But Ms Franks points out that it’s virtually impossible for a patient to access medicinal cannabis in South Australia under the current system.
“While it’s technically legal to access it, it’s bureaucratically impossible to work out how to do it – especially for patients in chronic pain or grappling with debilitating or terminal illnesses,” she says.
“If you had access to an enormous amount of wealth, you could get something imported and go through the TGA and federal processes, but you would be paying $1000 a bottle minimum, more than likely, and nobody has that money, particularly the people we’re talking about in these situations who are sick and suffering.”
Shadow Minister for Primary Industries David Ridgway says: “The State Liberals will always consider new industries that can create jobs and benefit South Australia. We are happy to support legislative changes that would allow the cultivation of industrial hemp in South Australia, provided farmers comply with all necessary regulations.
“We are supporting the medicinal cannabis trials in New South Wales. If the medicinal cannabis industry was established here, it would need to be highly regulated like our opium poppy industry.”
Shadow Minister Ridgway represented the Opposition at the roundtable, which he describes as “productive”.
“It is important the government now addresses the concerns and issues raised,” he says.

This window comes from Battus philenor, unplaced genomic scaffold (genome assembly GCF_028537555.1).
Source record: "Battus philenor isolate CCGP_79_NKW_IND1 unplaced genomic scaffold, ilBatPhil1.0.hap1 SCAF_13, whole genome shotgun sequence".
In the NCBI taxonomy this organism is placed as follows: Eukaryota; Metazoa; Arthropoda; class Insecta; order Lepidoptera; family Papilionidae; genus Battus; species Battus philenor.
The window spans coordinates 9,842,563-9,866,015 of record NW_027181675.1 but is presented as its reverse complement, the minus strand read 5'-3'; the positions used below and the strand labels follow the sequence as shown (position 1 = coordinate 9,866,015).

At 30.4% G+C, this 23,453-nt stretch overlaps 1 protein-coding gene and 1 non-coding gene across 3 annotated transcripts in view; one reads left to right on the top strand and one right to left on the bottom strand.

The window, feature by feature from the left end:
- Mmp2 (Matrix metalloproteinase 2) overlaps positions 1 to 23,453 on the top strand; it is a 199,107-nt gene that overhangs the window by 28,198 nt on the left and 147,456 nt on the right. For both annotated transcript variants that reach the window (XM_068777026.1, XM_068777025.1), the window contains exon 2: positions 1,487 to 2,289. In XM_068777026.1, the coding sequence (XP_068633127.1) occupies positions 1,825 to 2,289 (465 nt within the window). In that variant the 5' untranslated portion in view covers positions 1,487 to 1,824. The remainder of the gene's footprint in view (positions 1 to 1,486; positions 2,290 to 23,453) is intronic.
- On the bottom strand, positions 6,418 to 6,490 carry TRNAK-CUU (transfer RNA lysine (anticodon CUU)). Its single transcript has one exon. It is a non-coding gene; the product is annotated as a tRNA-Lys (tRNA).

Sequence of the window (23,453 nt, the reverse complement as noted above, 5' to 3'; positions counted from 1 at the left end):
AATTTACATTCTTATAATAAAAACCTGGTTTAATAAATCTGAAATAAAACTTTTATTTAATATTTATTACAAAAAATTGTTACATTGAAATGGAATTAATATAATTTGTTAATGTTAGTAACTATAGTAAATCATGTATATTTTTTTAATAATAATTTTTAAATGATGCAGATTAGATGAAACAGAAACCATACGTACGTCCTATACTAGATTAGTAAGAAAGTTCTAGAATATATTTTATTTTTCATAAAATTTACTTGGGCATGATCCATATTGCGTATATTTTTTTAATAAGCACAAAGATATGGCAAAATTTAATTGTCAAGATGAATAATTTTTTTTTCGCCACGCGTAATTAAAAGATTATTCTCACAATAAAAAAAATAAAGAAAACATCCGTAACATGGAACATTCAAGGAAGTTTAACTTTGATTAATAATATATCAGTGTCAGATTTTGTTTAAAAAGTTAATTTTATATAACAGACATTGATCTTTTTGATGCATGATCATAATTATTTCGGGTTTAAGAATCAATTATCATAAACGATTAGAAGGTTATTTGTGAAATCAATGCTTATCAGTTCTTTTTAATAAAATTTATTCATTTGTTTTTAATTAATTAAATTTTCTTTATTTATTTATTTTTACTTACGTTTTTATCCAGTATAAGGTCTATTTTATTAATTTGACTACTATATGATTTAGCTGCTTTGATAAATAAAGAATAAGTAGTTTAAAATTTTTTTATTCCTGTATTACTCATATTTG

“The next step will involve a second roundtable, within 90 days, following an undertaking by the government to bring back more information about the way forward.”
In December, Adelaide-based company the Australian Cannabis Corporation (ACC) publicly criticised the SA Government on ABC Radio for not being more supportive of its proposal to use half the existing buildings at the soon-to-be-closed Holden Elizabeth factory to grow medicinal cannabis. Holden will shut in October with the loss of 1000 jobs.
ACC – which has prepared its federal licence application to run the plant but is waiting on the next move by the State Government before it actually submits it – says the Elizabeth project would create 2500 jobs and generate $800 million a year. It has other sites earmarked if the Holden deal doesn’t come off.
“We’re waiting to get clarity over the patient access scheme before we invest a significant amount of capital,” ACC co-founder Ben Fitzsimons says.
“While other states have announced their patient access schemes, our state has chosen a wait-and-watch approach, which can be viewed as highly frustrating or clever, depending on which side of the coin you’re on.
“We’ve been able to see what other states have done and where we can be unique. These things never go as fast as you like. We’re in new territory.”
Ben says the medicinal cannabis industry is booming.
“It’s probably the hottest business in the world right now, probably second only to drones. The business of medicinal cannabis and even recreational cannabis in the USA is huge. It’s happening all over the world – Ireland, Spain, Canada. We’re sitting on a $1 billion industry in Australia; the data suggests that. We just need permission to get on with it.”
Minister Maher says: “The Holden site is owned by General Motors, who have indicated that a sale process will commence in coming months. Anyone with a proposal to use the site is encouraged to take part in the sale process.”
Shadow Minister Ridgeway says: “It is my understanding that industrial hemp would need to be grown on large broadacre scale to be commercially viable, so I am not sure that the Holden site would offer enough scale.”